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Any computation is possible at compile-time with C++ template metafunctions. Therefore, I was considering, if the following were possible:

void my_function(char const* string_ptr)
{
  switch (hash_function(string_ptr))
  {
    case hash_metafunction<"yoohooo">::value:
      ...
      break;

    case hash_metafunction<"woooooo">::value:
      ...
      break;

    ...
  }
}

Can you give leads as to where to find code (library) for both the hash function and template metafunction. If none such library exists, can you give hints on how I might roll the template metafunction myself? I am particularly worried about the char const* parameter to the template metafunction. Maybe some preprocessor magic is possible?

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3  
String literals can't be template parameters. However, user-defined literals may be what you need: "yoohooo"_hash. – Kerrek SB Aug 30 '12 at 14:13
    
This is why I am asking for preprocessor magic, i.e. with variadic templates 'y', 'o', 'o', 'h' ... might be possible. – user1095108 Aug 30 '12 at 14:14
    
Actually, you can't use templaty UDLs for string literals... But if you wrote foo<'y', 'o', 'o', ...> it could of course be done. – Kerrek SB Aug 30 '12 at 14:18
    
Yes, yes, I'd like to know if it is possible to transform the "yoohoo" string with a preprocessor macro into 'y', 'o', 'o', ... – user1095108 Aug 30 '12 at 14:24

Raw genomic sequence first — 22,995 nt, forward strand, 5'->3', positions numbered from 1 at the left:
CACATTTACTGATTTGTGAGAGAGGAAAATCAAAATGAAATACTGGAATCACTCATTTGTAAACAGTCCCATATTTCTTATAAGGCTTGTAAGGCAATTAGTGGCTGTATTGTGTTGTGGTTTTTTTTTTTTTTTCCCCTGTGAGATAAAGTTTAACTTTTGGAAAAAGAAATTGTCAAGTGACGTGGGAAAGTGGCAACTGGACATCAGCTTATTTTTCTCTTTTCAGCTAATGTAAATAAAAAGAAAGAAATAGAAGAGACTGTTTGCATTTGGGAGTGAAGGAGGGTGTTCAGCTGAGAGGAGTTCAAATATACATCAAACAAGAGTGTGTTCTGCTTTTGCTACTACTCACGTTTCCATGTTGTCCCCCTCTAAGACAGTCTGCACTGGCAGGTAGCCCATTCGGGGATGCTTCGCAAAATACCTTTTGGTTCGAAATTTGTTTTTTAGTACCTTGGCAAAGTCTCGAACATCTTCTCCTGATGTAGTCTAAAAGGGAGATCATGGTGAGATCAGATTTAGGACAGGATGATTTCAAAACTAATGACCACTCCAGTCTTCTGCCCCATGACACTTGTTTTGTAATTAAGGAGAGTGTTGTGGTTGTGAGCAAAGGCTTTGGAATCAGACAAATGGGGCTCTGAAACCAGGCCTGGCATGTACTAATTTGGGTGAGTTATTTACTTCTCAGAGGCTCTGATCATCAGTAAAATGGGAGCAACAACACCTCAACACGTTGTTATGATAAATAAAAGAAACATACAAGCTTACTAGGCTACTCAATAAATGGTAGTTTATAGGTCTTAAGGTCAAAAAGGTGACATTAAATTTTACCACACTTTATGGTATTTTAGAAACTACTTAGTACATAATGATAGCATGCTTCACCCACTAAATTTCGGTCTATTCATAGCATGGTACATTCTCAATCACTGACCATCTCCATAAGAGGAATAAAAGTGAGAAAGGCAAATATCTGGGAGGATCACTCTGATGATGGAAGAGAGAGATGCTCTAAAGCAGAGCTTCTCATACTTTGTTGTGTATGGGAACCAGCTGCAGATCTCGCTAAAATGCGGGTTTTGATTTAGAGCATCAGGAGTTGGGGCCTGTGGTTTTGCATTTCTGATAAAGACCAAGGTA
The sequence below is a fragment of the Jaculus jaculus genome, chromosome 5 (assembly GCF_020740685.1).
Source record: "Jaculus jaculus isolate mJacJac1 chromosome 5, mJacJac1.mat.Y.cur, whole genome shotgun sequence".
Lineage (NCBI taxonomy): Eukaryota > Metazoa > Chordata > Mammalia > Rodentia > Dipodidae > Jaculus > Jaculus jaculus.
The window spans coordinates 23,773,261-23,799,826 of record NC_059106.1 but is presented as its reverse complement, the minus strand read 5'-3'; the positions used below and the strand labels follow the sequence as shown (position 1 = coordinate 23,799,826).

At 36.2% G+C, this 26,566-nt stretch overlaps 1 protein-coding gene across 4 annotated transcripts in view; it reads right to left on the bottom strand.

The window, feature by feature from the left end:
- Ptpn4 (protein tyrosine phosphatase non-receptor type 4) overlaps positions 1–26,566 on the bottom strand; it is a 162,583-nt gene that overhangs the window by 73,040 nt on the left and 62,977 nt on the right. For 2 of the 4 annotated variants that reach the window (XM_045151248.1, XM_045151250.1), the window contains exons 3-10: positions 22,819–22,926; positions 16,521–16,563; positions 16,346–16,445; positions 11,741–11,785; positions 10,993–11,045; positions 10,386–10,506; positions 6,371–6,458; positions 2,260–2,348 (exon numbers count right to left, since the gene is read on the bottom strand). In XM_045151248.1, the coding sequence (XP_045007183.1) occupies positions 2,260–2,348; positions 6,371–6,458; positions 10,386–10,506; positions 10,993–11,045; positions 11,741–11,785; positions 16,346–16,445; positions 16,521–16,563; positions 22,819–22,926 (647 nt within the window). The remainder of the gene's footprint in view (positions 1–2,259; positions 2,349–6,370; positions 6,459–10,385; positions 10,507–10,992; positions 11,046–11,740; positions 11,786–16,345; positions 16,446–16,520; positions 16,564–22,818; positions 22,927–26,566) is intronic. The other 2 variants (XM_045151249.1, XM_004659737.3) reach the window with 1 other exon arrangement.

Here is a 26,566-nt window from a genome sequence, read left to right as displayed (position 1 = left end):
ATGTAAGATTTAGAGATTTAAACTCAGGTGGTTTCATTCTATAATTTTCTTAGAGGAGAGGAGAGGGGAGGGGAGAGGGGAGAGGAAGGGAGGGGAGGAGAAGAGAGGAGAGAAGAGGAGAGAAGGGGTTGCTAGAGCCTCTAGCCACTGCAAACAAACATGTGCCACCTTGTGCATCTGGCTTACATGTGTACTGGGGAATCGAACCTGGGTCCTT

up vote 7 down vote accepted

How about a constexpr function? Of course implementing that hash could be a pain. You'll have something like this:

// maybe another return type
constexpr uint64_t hash_metafunction(const char* input) {
    // replace some_value with the hash implementation
    return some_value;
}

void my_function(char const* string_ptr)
{
  switch (hash_function(string_ptr))
  {
    case hash_metafunction("yoohooo"):
      ...
      break;

    case hash_metafunction("woooooo"):
      ...
      break;

    ...
  }
}

The hash_metafunction function would be executed on compile-time.

Edit: This is a naive implementation, which basically converts the input string to a uint64_t:

constexpr uint64_t do_the_hash(const char* input, uint64_t value_so_far) {
    return *input ? do_the_hash(input + 1, (value_so_far << 8) | *input) : value_so_far;
}

constexpr uint64_t hash_metafunction(const char* input) {
    return do_the_hash(input, 0);
}

Live demo here.

Edit: I've implemented a compile time MD5, you can find the source code here. In order to use it, do the following:

#include <iostream>
#include "md5.h"

int main() {
    constexpr auto value = ConstexprHashes::md5("constexpr rulz");

    std::cout << std::hex;
    for(auto v : value) {
        if(((size_t)v & 0xff) < 0x10)
            std::cout << '0';
        std::cout << ((size_t)v & 0xff);
    }
    std::cout << std::endl;
}

This prints out the hash: "b8b4e2be16d2b11a5902b80f9c0fe6d6".

share|improve this answer
    
Idea is good. How to iterate over all chars in the string? – user1095108 Aug 30 '12 at 14:50
    
There you go, edited my answer. Everything is done recursively. – mfontanini Aug 30 '12 at 14:52
    
Amazing, too bad a library with similar functionality does not exist. – user1095108 Aug 30 '12 at 14:57
1  
It only needs to be done once, then everyone can benefit from it. – user1095108 Aug 30 '12 at 15:00
1  
I've implemented an MD5 constexpr hash. See my answer for the link. – mfontanini Aug 31 '12 at 1:25

I have created a constexpr version of MurmurHash3 as a gist on GitHub.

int main() {
  constexpr uint32_t hash = Murmur3_32("some_string_to_hash", 0xAED123FD);
  assert(hash == 4291478129);
}
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